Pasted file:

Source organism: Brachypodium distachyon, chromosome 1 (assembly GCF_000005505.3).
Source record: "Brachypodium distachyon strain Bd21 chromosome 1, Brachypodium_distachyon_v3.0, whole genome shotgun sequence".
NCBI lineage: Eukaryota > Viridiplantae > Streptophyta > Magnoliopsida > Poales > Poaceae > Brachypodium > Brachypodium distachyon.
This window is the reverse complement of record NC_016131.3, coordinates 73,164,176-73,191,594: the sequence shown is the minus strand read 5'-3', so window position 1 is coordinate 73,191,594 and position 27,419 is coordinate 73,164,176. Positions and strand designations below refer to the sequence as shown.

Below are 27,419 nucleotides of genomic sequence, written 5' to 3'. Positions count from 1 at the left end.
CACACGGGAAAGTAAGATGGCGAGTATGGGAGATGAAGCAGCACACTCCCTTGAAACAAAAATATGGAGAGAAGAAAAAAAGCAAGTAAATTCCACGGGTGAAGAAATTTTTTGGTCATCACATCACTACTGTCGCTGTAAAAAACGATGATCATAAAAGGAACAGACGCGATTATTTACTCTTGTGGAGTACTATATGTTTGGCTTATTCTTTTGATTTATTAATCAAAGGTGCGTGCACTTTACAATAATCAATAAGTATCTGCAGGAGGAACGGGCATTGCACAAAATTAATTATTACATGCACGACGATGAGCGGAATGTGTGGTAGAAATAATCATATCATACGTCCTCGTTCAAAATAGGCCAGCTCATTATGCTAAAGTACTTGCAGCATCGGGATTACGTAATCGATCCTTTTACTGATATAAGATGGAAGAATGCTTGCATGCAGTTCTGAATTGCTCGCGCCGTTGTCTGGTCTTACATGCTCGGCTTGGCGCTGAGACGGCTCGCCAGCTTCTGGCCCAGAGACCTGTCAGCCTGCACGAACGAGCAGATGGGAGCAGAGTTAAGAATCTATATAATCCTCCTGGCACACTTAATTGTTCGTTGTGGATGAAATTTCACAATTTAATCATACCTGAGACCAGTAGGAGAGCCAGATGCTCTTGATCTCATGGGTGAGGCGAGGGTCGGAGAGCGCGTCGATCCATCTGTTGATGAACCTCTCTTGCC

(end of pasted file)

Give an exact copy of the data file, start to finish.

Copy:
Source organism: Brachypodium distachyon, chromosome 1 (assembly GCF_000005505.3).
Source record: "Brachypodium distachyon strain Bd21 chromosome 1, Brachypodium_distachyon_v3.0, whole genome shotgun sequence".
NCBI lineage: Eukaryota > Viridiplantae > Streptophyta > Magnoliopsida > Poales > Poaceae > Brachypodium > Brachypodium distachyon.
This window is the reverse complement of record NC_016131.3, coordinates 73,164,176-73,191,594: the sequence shown is the minus strand read 5'-3', so window position 1 is coordinate 73,191,594 and position 27,419 is coordinate 73,164,176. Positions and strand designations below refer to the sequence as shown.

Below are 27,419 nucleotides of genomic sequence, written 5' to 3'. Positions count from 1 at the left end.
CACACGGGAAAGTAAGATGGCGAGTATGGGAGATGAAGCAGCACACTCCCTTGAAACAAAAATATGGAGAGAAGAAAAAAAGCAAGTAAATTCCACGGGTGAAGAAATTTTTTGGTCATCACATCACTACTGTCGCTGTAAAAAACGATGATCATAAAAGGAACAGACGCGATTATTTACTCTTGTGGAGTACTATATGTTTGGCTTATTCTTTTGATTTATTAATCAAAGGTGCGTGCACTTTACAATAATCAATAAGTATCTGCAGGAGGAACGGGCATTGCACAAAATTAATTATTACATGCACGACGATGAGCGGAATGTGTGGTAGAAATAATCATATCATACGTCCTCGTTCAAAATAGGCCAGCTCATTATGCTAAAGTACTTGCAGCATCGGGATTACGTAATCGATCCTTTTACTGATATAAGATGGAAGAATGCTTGCATGCAGTTCTGAATTGCTCGCGCCGTTGTCTGGTCTTACATGCTCGGCTTGGCGCTGAGACGGCTCGCCAGCTTCTGGCCCAGAGACCTGTCAGCCTGCACGAACGAGCAGATGGGAGCAGAGTTAAGAATCTATATAATCCTCCTGGCACACTTAATTGTTCGTTGTGGATGAAATTTCACAATTTAATCATACCTGAGACCAGTAGGAGAGCCAGATGCTCTTGATCTCATGGGTGAGGCGAGGGTCGGAGAGCGCGTCGATCCATCTGTTGATGAACCTCTCTTGCC